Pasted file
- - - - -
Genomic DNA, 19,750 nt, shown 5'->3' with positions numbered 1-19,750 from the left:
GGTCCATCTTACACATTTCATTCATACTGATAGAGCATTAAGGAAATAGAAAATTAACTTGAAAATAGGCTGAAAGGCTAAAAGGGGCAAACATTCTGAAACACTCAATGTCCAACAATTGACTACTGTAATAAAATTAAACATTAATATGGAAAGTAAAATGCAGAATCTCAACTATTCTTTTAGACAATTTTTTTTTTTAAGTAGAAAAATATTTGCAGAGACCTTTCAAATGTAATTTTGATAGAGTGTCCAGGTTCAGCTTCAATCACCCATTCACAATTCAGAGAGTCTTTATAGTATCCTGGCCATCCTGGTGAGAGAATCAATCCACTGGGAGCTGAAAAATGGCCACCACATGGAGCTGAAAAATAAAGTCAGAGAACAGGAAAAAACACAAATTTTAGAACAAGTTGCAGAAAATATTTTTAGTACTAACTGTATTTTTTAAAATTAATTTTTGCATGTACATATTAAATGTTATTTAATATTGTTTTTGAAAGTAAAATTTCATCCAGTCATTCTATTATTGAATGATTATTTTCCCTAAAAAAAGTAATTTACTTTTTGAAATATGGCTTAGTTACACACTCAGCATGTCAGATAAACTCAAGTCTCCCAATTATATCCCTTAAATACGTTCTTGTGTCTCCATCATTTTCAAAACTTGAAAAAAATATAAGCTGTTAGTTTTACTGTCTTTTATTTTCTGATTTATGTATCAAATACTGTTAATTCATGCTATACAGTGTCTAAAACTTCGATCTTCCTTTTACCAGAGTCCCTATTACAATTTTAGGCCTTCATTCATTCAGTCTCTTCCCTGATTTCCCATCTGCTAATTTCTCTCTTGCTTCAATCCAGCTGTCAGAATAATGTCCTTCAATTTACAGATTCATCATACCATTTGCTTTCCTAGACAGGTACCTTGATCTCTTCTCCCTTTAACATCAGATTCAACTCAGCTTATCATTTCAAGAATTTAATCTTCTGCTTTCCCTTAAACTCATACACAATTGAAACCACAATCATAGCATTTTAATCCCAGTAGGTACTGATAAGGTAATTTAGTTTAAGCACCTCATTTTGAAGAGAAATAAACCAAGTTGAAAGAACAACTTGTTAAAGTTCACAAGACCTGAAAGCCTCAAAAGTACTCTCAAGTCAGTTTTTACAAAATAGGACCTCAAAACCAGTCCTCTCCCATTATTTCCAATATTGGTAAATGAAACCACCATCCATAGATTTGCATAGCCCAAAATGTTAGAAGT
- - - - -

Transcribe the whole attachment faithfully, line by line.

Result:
Genomic DNA, 19,750 nt, shown 5'->3' with positions numbered 1-19,750 from the left:
GGTCCATCTTACACATTTCATTCATACTGATAGAGCATTAAGGAAATAGAAAATTAACTTGAAAATAGGCTGAAAGGCTAAAAGGGGCAAACATTCTGAAACACTCAATGTCCAACAATTGACTACTGTAATAAAATTAAACATTAATATGGAAAGTAAAATGCAGAATCTCAACTATTCTTTTAGACAATTTTTTTTTTTAAGTAGAAAAATATTTGCAGAGACCTTTCAAATGTAATTTTGATAGAGTGTCCAGGTTCAGCTTCAATCACCCATTCACAATTCAGAGAGTCTTTATAGTATCCTGGCCATCCTGGTGAGAGAATCAATCCACTGGGAGCTGAAAAATGGCCACCACATGGAGCTGAAAAATAAAGTCAGAGAACAGGAAAAAACACAAATTTTAGAACAAGTTGCAGAAAATATTTTTAGTACTAACTGTATTTTTTAAAATTAATTTTTGCATGTACATATTAAATGTTATTTAATATTGTTTTTGAAAGTAAAATTTCATCCAGTCATTCTATTATTGAATGATTATTTTCCCTAAAAAAAGTAATTTACTTTTTGAAATATGGCTTAGTTACACACTCAGCATGTCAGATAAACTCAAGTCTCCCAATTATATCCCTTAAATACGTTCTTGTGTCTCCATCATTTTCAAAACTTGAAAAAAATATAAGCTGTTAGTTTTACTGTCTTTTATTTTCTGATTTATGTATCAAATACTGTTAATTCATGCTATACAGTGTCTAAAACTTCGATCTTCCTTTTACCAGAGTCCCTATTACAATTTTAGGCCTTCATTCATTCAGTCTCTTCCCTGATTTCCCATCTGCTAATTTCTCTCTTGCTTCAATCCAGCTGTCAGAATAATGTCCTTCAATTTACAGATTCATCATACCATTTGCTTTCCTAGACAGGTACCTTGATCTCTTCTCCCTTTAACATCAGATTCAACTCAGCTTATCATTTCAAGAATTTAATCTTCTGCTTTCCCTTAAACTCATACACAATTGAAACCACAATCATAGCATTTTAATCCCAGTAGGTACTGATAAGGTAATTTAGTTTAAGCACCTCATTTTGAAGAGAAATAAACCAAGTTGAAAGAACAACTTGTTAAAGTTCACAAGACCTGAAAGCCTCAAAAGTACTCTCAAGTCAGTTTTTACAAAATAGGACCTCAAAACCAGTCCTCTCCCATTATTTCCAATATTGGTAAATGAAACCACCATCCATAGATTTGCATAGCCCAAAATGTTAGAAGT